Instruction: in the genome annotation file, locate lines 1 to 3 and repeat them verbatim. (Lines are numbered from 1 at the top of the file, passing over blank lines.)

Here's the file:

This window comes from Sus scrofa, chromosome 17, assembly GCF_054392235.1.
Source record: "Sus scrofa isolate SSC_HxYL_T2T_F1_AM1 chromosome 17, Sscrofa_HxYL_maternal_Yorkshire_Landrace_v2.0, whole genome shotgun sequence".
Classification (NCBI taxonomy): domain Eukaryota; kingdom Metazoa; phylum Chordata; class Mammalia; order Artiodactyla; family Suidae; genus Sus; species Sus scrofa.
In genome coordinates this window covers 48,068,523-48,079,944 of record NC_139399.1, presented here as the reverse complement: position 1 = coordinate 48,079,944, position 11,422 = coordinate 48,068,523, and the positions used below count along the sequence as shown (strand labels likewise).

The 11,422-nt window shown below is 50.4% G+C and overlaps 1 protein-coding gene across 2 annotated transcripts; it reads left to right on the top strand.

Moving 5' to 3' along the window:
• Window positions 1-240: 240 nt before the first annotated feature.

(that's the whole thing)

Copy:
This window comes from Sus scrofa, chromosome 17, assembly GCF_054392235.1.
Source record: "Sus scrofa isolate SSC_HxYL_T2T_F1_AM1 chromosome 17, Sscrofa_HxYL_maternal_Yorkshire_Landrace_v2.0, whole genome shotgun sequence".
Classification (NCBI taxonomy): domain Eukaryota; kingdom Metazoa; phylum Chordata; class Mammalia; order Artiodactyla; family Suidae; genus Sus; species Sus scrofa.